Product tackles period poverty
Grandmother’s sanitary pitch wins startup prize
Celia Hodson: ‘It’s more important to make a difference’ (photo by Terry Murden)
A 57-year-old grandmother, who launched a social enterprise to help women tackle period poverty, has been named winner of a support scheme for startup companies.
Celia Hodson told a panel of judges how she struggled as a single parent to raise two daughters and make ends meet.
Her daily struggle with family finances meant having to make stark choices and dealing with the cost of such items as sanitary products.
After a lifetime of working for social enterprises, Ms Hodson decided to start one herself and launched Hey Girls to tackle the problem of access to sanitaryware.
For every box of sanitary towels bought, the company donates another to a woman in need. The free towels go to food banks and organisations such as the YWCA.
Since starting up in January with £15,000 of help from FirstPort and UnLtd, a lottery-funded charity, Dunbar-based Ms Hodson has sold £17,000 worth of products and donated 3,500 boxes.
She reckons she will make £80,000 this year and is planning for £200,000 next year. Hey Girls is now in talks with retailers, including supermarkets. Some councils are purchasing the product for schools, replacing other more expensive contracts with commercial brands.
The pads are made in China from bamboo and corn starch to ensure they are biodegradable and more natural than bleached cotton fibre products.
“This is the first time I have done anything like this,” she told Daily Business after receiving her prize of free mentoring and legal advice as winner of the Virgin Start-Up Scotland competition.
Celia with trophy and Bob Keiller (photo by Terry Murden)
Originally from Lancaster, she has lived in various places in the UK and overseas and now has two grandchildren “with another on the way”.
“Because I was bringing up my children as a single parent I experienced period poverty. It is not nice to bring up a family in those circumstances.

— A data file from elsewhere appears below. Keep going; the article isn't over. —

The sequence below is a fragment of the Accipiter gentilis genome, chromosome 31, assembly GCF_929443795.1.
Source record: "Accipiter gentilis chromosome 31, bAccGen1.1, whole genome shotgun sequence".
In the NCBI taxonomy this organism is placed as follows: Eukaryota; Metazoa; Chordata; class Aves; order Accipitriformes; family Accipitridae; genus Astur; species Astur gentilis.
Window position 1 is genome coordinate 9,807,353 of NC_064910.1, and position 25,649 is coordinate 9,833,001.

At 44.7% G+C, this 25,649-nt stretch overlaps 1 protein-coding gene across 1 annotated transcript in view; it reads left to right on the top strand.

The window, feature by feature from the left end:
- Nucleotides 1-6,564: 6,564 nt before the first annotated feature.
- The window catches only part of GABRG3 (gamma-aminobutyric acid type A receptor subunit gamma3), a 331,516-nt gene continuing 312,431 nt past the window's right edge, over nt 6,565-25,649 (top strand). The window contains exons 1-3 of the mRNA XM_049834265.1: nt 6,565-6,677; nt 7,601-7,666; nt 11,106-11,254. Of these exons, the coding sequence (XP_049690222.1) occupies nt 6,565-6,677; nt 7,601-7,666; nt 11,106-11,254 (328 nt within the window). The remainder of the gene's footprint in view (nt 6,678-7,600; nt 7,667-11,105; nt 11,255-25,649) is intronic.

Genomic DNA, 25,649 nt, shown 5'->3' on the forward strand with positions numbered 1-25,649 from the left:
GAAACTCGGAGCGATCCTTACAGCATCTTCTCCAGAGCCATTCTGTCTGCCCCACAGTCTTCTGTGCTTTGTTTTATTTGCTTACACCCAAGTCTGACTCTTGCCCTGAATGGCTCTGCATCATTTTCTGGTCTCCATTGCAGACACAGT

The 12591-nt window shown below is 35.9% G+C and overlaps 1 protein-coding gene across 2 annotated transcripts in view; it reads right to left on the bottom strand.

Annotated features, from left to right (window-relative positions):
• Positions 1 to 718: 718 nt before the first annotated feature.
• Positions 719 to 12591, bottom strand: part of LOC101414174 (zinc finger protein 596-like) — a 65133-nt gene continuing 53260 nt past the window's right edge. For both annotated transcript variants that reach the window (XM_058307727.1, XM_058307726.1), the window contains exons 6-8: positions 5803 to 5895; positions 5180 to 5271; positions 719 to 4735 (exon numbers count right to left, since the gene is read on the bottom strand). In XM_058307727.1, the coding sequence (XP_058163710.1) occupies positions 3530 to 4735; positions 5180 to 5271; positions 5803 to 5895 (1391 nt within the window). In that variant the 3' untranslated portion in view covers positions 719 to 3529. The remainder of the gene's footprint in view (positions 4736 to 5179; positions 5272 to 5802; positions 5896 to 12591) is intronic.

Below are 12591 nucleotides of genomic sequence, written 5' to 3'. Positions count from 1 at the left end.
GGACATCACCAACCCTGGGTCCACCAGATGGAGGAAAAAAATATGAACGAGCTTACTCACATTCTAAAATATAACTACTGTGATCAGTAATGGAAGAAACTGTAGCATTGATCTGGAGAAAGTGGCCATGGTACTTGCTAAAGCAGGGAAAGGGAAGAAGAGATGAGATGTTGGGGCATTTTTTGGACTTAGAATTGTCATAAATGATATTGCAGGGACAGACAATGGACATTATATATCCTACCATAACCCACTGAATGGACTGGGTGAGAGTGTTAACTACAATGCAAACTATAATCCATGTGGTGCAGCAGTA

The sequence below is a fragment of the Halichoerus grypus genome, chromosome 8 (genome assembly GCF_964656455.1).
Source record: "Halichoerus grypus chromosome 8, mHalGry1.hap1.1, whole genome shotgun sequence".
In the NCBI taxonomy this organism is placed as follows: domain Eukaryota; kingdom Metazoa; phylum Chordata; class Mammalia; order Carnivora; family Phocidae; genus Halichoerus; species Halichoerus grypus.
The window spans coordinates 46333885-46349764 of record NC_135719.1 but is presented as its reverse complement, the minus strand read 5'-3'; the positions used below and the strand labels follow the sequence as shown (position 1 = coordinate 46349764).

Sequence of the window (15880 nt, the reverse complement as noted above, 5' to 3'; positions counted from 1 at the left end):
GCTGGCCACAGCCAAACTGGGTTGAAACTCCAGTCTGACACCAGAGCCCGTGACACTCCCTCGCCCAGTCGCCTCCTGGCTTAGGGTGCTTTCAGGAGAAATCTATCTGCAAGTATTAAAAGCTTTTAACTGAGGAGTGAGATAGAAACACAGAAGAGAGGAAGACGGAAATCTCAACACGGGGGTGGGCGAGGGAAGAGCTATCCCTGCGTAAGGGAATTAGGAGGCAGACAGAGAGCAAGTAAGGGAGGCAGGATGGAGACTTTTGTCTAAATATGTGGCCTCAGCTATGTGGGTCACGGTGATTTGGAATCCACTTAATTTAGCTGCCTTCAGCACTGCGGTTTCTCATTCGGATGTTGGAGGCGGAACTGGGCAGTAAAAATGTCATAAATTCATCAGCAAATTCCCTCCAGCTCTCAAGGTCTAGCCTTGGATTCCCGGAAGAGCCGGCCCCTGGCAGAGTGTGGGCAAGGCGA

She said one in ten women across the UK and one in five in Scotland experience period poverty.
“While I was waiting for governments to shift gear on this and make products more accessible I decided to do something about it,” she said.
Ms Hodson, who spoke at the Investing Women conference on International Women’s Day, has written to consumer goods company Procter & Gamble inviting it to develop a similar product, even if it means she loses her position in the market.
“It is more important to make a difference. I am not doing this to make a big salary but because there is a need for it,” she said.
“If the big companies can do this and help women’s lives then that’s okay by me.”
Ten finalists were recognised as Virgin StartUp’s 10 Scottish ambassadors and it is understood that the judges were divided between Hey Girls and Sustainability which also supports charitable causes:
Arbnco – a building simulation company working with Scottish academia to reduce Co2 emissions
CogniHealth – improving the quality of life of all those affected by dementia by developing products that provide personalised and targeted information and solutions
Esker Spirits – an artisan gin distillery producing multi-award winning spirits that deliver a real taste experience
Good-Loop – an ethical ad-choice alternative to ad-blocking
Hey Girls – a Buy One Give One sanitary social enterprise that is tackling Period Poverty in the UK
Highland Wireless & IT Solutions Ltd – provides superfast broadband to rural and poor internet connectivity areas
Paulin – a multi-disciplinary design studio creating and retailing watches and accessories globally
Pixey – an online marketplace for finding, and licensing, real-time Instagram images and video
Revive Eco – a waste rejuvenation eco-prise, extracting high value oils and creating a soil conditioner from used coffee grounds
Sustainability – allowing customers to give to causes they care about every day by rounding up cashless transactions to the nearest £1 every time you shop
Andrew Hutchison, head of strategy for Virgin Startup, said: “We had over 100 entries from start-up businesses and entrepreneurs across Scotland, which was a fantastic response.
“Our aim for the campaign is to showcase to as many entrepreneurs as possible that running your own business is achievable for anyone, regardless of age, education, upbringing or passion.”
The panelists were:
· Jackie Waring – the founder & CEO of Investing Women and leader of Scotland’s only all-female business angel group
· Leah Hutcheon – the founder and CEO of Appointedd, an Edinburgh-based tech company revolutionising the way bookings are made online
· Bob Keiller – Chairman of Scottish Enterprise
· Callum Stuart – co-founder of Mallzee, the multi-retailer shopping app
10 Aug 2018: A £50,000 investment and mentorship for Hey Girls from Big Issue Invest’s Power Up Scotland programme has helped the company purchase the stock needed to supply Asda and Waitrose, with products hitting shelves from 13 August.